Why is self-driving so hard and so complex? Humans have walked on the moon, split the atom and flown faster than the speed of sound, and yet self-driving continues to elude us. Why?
Why is self-driving so hard and so complex? Humans have walked on the moon, split the atom and flown faster than the speed of sound. Yet despite the best efforts of our smartest engineers, backed with many billions of dollars from our wisest VCs and promoted with the passion of our most enthusiastic optimists, self-driving continues to elude us. Why?
2020 will go into the record books not only as the Covid-19 year, but also when the invincibility of the Masters of the AV Universe started to wane. Karl Iagnemma, founder of nuTonomy and currently president and CEO of a joint venture between South Korea’s Hyundai and Aptiv, says he didn’t expect AV to be this hard.
“Vehicles are these massively complex systems, and to [build self-driving cars], we need to integrate them with another very complex system and do it in a way that’s reliable and cost-optimized. It’s really, really hard,” says Iagnemma, “I think that’s one of the things that most players in the industry underappreciated, myself included.”
Let’s see if we can help Karl to understand why the self-driving problem is really, really hard and what the challenge is for the autonomous vehicle (AV) industry. Let’s start with Swiss watches, so take a look at the picture below and answer this question: Is a watch mechanism complex or complicated?
Did you zoom right in to take a really good look at the precision engineering? Beautiful, isn’t it? Just remember, that watch mechanism fits on your wrist and weighs a couple of ounces. With maintenance, the mechanism could last hundreds of years and the operation of every moving part will never change. There is no uncertainty and it works like, well, clockwork. In other words, it’s complicated.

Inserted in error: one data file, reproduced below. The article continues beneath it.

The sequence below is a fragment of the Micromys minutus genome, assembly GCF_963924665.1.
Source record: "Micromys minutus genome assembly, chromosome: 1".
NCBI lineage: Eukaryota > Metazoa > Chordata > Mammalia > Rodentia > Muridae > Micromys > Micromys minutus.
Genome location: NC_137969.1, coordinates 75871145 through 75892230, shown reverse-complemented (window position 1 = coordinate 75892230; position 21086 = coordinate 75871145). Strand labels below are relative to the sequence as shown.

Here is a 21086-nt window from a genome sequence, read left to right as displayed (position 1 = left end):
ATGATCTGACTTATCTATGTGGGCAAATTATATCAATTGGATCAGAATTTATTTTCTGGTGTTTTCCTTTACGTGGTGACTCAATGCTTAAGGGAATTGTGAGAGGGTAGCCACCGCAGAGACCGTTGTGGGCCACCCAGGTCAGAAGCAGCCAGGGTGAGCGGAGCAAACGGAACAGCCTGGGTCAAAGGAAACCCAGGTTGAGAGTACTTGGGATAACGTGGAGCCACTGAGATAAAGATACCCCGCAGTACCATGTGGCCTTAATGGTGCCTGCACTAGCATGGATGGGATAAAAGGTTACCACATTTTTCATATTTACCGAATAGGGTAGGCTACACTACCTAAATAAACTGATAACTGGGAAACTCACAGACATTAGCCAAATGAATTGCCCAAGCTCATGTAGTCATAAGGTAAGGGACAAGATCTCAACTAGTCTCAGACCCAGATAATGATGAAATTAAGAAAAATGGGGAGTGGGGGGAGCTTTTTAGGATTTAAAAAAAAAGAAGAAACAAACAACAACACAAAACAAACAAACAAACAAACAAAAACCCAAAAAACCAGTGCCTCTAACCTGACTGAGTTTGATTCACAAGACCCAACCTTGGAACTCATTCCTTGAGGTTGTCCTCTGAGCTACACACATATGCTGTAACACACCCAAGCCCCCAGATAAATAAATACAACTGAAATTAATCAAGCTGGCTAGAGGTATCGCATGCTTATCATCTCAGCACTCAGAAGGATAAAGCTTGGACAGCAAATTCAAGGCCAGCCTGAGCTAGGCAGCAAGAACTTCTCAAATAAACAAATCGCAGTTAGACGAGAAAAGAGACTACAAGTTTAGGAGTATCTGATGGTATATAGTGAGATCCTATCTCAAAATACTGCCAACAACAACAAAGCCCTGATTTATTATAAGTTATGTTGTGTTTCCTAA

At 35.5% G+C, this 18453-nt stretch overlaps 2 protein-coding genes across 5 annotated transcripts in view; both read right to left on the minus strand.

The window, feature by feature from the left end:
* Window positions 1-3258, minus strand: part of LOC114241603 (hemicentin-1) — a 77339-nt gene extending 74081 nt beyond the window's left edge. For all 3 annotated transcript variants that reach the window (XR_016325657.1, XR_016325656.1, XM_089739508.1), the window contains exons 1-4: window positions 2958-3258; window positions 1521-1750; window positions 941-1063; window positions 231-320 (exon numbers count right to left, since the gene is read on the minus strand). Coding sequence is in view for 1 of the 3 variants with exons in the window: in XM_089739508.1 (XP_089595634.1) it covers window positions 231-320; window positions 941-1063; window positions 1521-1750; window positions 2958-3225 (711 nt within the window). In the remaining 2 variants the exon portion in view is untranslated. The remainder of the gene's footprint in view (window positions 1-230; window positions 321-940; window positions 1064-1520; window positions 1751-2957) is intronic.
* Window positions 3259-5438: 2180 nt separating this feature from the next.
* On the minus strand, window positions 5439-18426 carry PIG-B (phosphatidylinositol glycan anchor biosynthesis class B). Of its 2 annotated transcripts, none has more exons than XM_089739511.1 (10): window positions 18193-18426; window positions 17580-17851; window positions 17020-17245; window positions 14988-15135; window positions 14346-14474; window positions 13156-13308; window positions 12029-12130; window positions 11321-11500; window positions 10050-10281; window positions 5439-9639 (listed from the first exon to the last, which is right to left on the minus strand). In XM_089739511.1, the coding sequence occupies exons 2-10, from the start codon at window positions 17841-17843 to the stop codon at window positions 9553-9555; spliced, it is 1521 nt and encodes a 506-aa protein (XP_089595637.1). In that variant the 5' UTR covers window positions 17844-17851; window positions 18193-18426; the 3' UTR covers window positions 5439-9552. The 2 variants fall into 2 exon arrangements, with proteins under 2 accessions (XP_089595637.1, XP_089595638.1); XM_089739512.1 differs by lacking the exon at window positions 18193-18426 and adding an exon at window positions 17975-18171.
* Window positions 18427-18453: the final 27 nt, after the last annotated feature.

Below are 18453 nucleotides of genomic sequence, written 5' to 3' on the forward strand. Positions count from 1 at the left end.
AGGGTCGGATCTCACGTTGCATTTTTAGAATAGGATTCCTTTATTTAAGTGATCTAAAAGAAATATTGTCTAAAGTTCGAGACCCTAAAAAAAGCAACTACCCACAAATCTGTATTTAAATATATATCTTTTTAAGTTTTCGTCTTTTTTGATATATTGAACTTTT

The AV industry seems not to have paid attention to the well-understood and well-documented differences between complex and complicated systems. This isn’t a new field of study and this piece in Harvard Business Review explains the differences succinctly.
In particular, complicated systems: have many moving parts, but they operate in patterned ways. The electrical grid that powers the light is complicated: There are many possible interactions within it, but they usually follow a pattern. It’s possible to make accurate predictions about how a complicated system will behave. For instance, flying a commercial airplane involves complicated but predictable steps, and as a result it’s astonishingly safe. Implementing a Six Sigma process can be complicated, but the inputs, practices, and outputs are relatively easy to predict.
Rail and air travel can be thought of as complicated systems, just as a Swiss watch or an individual car is complicated. Conversely, road travel — encompassing the ever-changing interrelationships of cars, trucks, bicyclists and pedestrians — is complex.
Financial writer Jim Rickards explains complexity theory in detail in his book Currency Wars. The characteristics of complexity are summarized excellently here and include:
Rickards was general counsel for hedge fund Long-Term Capital Management (LTCM) in 1998 when LTCM almost caused a catastrophic collapse of the global financial system. Among other subjects, Rickards’ books document in detail his understanding of complexity theory and how it relates to financial markets.
What piqued my interest in that story was that the techniques used by LTCM to optimize automated trading algorithms and the methods used by AV tech companies to train self-driving AI are essentially the same. LTCM used huge amounts of computing power, coupled with vast quantities of historical bond price data to build a probabilistic predictive trading model.